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June 17, 1990     Arkansas Catholic
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June 17, 1990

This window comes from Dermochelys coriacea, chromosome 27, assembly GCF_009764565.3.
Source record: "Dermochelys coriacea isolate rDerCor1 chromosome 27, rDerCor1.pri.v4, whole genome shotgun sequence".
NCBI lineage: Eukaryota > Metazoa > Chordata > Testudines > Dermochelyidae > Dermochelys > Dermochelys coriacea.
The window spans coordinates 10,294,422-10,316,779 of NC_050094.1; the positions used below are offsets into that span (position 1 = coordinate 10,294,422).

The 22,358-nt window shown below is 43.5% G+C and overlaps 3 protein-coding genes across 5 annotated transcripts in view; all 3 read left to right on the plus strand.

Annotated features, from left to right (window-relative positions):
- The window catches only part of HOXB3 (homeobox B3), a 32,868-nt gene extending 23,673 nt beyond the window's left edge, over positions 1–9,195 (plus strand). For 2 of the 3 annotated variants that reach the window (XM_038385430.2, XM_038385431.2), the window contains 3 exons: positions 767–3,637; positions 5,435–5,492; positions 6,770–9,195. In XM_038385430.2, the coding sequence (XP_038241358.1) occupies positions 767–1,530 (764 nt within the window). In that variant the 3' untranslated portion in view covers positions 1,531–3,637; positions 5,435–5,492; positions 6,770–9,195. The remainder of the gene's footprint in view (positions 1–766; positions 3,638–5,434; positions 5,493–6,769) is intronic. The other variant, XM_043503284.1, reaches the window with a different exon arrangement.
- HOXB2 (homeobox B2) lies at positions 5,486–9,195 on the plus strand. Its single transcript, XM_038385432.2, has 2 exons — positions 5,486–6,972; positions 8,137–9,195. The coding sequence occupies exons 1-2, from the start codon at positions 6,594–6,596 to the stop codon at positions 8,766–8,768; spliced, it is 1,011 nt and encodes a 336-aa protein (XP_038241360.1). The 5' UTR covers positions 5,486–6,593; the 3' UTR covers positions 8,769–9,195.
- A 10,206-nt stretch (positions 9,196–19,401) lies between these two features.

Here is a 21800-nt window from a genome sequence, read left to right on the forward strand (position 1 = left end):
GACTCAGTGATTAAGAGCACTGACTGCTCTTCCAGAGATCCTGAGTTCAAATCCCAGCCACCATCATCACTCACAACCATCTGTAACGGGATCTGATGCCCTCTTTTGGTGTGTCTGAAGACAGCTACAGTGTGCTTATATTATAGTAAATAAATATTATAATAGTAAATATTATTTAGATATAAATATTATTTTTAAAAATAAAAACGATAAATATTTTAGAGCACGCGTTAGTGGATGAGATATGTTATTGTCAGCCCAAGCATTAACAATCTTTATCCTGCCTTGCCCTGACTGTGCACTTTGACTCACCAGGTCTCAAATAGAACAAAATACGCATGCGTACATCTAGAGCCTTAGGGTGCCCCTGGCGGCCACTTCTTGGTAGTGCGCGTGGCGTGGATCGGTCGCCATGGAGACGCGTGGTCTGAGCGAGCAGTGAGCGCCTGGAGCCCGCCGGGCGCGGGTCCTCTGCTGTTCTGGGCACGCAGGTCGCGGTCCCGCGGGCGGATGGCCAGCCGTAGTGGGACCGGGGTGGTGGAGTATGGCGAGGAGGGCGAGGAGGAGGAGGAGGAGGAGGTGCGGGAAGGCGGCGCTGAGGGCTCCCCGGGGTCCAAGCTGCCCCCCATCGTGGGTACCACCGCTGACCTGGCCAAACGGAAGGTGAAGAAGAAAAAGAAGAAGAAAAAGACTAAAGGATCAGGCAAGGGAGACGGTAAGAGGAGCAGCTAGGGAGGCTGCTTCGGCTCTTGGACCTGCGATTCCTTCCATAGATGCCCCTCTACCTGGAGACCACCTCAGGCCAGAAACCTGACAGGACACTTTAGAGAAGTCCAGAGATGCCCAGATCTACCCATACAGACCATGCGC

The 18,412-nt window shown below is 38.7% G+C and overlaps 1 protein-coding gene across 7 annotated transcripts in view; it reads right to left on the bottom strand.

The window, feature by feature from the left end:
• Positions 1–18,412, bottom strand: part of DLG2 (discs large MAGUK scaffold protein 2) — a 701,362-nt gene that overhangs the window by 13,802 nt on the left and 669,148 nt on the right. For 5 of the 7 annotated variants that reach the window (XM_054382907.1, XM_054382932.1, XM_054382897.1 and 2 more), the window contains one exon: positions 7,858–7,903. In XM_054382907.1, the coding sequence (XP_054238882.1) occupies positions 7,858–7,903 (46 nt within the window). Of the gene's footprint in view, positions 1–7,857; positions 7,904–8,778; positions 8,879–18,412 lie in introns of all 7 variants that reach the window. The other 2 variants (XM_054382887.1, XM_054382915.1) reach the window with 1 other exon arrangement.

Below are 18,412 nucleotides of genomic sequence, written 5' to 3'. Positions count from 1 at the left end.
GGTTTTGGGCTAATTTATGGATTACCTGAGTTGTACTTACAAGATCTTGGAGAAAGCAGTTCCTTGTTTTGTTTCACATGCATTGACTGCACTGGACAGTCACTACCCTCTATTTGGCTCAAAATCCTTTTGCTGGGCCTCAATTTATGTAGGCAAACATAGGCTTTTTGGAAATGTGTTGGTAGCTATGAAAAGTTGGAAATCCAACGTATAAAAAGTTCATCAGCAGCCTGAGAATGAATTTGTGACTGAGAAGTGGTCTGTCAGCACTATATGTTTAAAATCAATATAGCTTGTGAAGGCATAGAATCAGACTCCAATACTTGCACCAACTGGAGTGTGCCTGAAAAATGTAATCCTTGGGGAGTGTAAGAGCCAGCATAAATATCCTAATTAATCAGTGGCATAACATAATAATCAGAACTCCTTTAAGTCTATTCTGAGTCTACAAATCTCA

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PAGE 13 ARKANSAS CATHOLIC JUNE 17, 1990 Sentencing Our Way Out: it's finished than when it started. And compensate victims for harm done. was deemed to be a hot issue, called the crowded prisons of Texas needed* Non-prison sanctions can be imple- for abandonment of the Sentencing 20,000 new beds by early 1989. mented without compromising public Guidelines Commission, more prison Over all, the U.S. approached the safety, sentences, longer prison terms, and 1990s with 37 states under court orders In the development of alternatives to double-ceiling of prisoners to provide to alleviate the crowding in their pris- incarceration, private not-for-profit the needed space. Bills to accomplish ons sytems, agencies have worked closely with gov- this were introduced, but were turned Criminal justice observers were noternment authorities in program design aside by the legislature. It is expected surprised that the nation's "lock "em and implementation, that similar legislation will be brought up philosophy expanded faster than A pioneer in this work, the Vera forward in file 1990 session. crime itself. From 1970-87, the rate of Institute of Justice of New York City, is Concerned Minnesota citizens are serious crime increased 39 percent, but currently piloting a day-fine program, learning that it is important to continue the prison population continued to a sanction widely used in Sweden, to educate the public about Ihe correc- grow and, from 1970-89, it increased England, and W. Germany. In the pro- titus system, even when there is no 250 percent, gram, the fine is based both on thecontroversy or apparent cause for seriousness of the offense and on the anxiety. A lack of public knowledge Costly Consequences ability of the offender to pay. Thus, both provides fertile ground for political Predictably, the increase in punish- affluent and poor offenders receivedemagoguery. Without an informed ment has been expensive. More than equal punishment for equal crimes, public, any state may be drawn into the 40,000 beds have been added to the though the dollar amount of their fines quicksand of longer sentences, more may differ, prisons, and less money to spend on prevention programs. Safety In Sentencing Minnesota is now one of five states in 0 lit was readily recognized that this P [ esiswas at least as political as govem- Ig . l aental - and that it seemed to play one ~ r [ Onstttutional issue off against another 'J ]'hut the comments on crime echoed ty ]lhe fears of many. These fears, coupled i ith the get-tough attitudes of the eagan era, rom ted voters to ur e I"telr governments, local, state, and 1! ] tleral, to become more aggressive in ; ] prehending and punishing offenders, nation's incarceration system since 1978. The cost: $20 billion for construe- drill The Passion to Punish tion plus $8 billion in operating ex- s' ].Public figures have rushed to get in pense. I%t of the crowd and add their voices It is estimated that the cost of build- the call for crackdowns, to demanding a medium-security prison ranges h i ore frequent and restrictive punish- from $82,247 to,$88,348 per bed. [l ents. Through the 1980 s, the annual budg- d governments, generally, have ::1 ken action. Imprisonment has been most concrete expression of their f ets for prison construction in 44 states increased from $.06 billion to $2.8 billion, a 46 fold increase. And in the two years 1988 and 1989, the construc- tion bill was $5.5billion for the states and another $3.5 billion for counties. In 1988, the largest increase in state spending was for prisons, up by 14.2 percent over the year before. Across the nation, costs of imprison- ment and the need to ease overcrowd- ing are forcing the exploration of more creative approaches to sentencing. Viable Alternatives Community-based alternatives to incarceration are being developed and applied in many jurisdictions. They are built on several assumptions: f t t" * Incarceration is not the only way to administer punishment. * Non-prison sentences are much less costly than incarceration. * Placing corrections facilities in s ;POnse. Stories of massive spending community settings (rather than as t the media. Florida must have acom- remote and monolithic prisons) pro- tlations for 40,000 more inmates. In vides greater opportunity to maintain ], tth Carolina, orisons were at triple ties with families and other supportive ~1' . ". . . ! elf design capacity. Mtchlgan has had people. [i rison-building program in progress * With non-prison sanctions such as nearly a decade - and conditions victim restitution and community serv- eXpected to be more crowded when ice, offenders can be sentenced to Does the low incarceration rate en- courage crime or endanger the public? Apparently not. Minnesota ranked 31st in overall crime rate in 1988, and 37th in violent crime, down from 35th the year before. On the other hand, Ne- vada, the state with the highest incar- ceration rate, imprisons seven times as many people, for the size of its popula- tion, as Minnesota. Yet Nevada's rate of violent crime is seventh in the nation. Minnesota's experience supports the position of many researchers in crimi- nal justice that prisons are not effective as incapacitation for violent offenders. And when imprisonment is needed to protect society, Minnesota sentencing guidelines are highly restrictive. Creating Alternatives A heavy reliance on non-prison sen- tences for non-violent offenders has prompted the creation of a wide vari- ety of alternative sanctions. They in- clude probation, fines, restitution to victims, community work service, work release, assignment to half-way houses, and home confinement with elcctronic monitoring. Alternative sentences may be imposed by the courts with or with- out other penalties. Probation may continue beyond the completion of other sentence components. In addi- tion, the courts may require treaunent (for chemical dependency, domestic abuse, and sex offenses), employment training, and education as a condition of the sentence. Trouble In Paradise Research has yet to identify a perfect criminal justice system. But compared with most states, Minnesota's has proved to be both effective and highly cost- efficient. That has not, however, made it immune to the zeal to incarcerate that has infected much of the nation. The state is now working through a crisis of confidence. Last year a few legislators, seeking leadership of what the Union that have not faced court action for crowding or unconstitutional conditions. However, many counties are struggling with jail populations which exceed intended capacity. Even though Minnesota has an impressive array of alternative sanctions available, addi- tional options, such as a day fine pro- gram, would fill existing gaps. And there is an urgent need to apply all programs more broadly. More low-security residential pro- grams and other options are needed to handle the large number of DWI of- fenders presently lodged in expensive, high-security facilities. It is extremely difficult to fight the not-in-my backyard resistance to such programs in any community. And the whole concept of community-based corrections is threat- ened by the unwillingness of communi- ties to accept responsibility for their erring members. Kay Pranis is the Research Director and James Read is the Public Information Direc- tor for the Minnesota Citizens Council on Crime and Justice. Reprinted from "Blue- print for Social Justice," Vol. XLIII, # 7, March 1990, Loyola University.) - Not getting your ARKANSAS CATHOLIC? - Still getting It late? Drop us a postcard & ".all your local postofflce.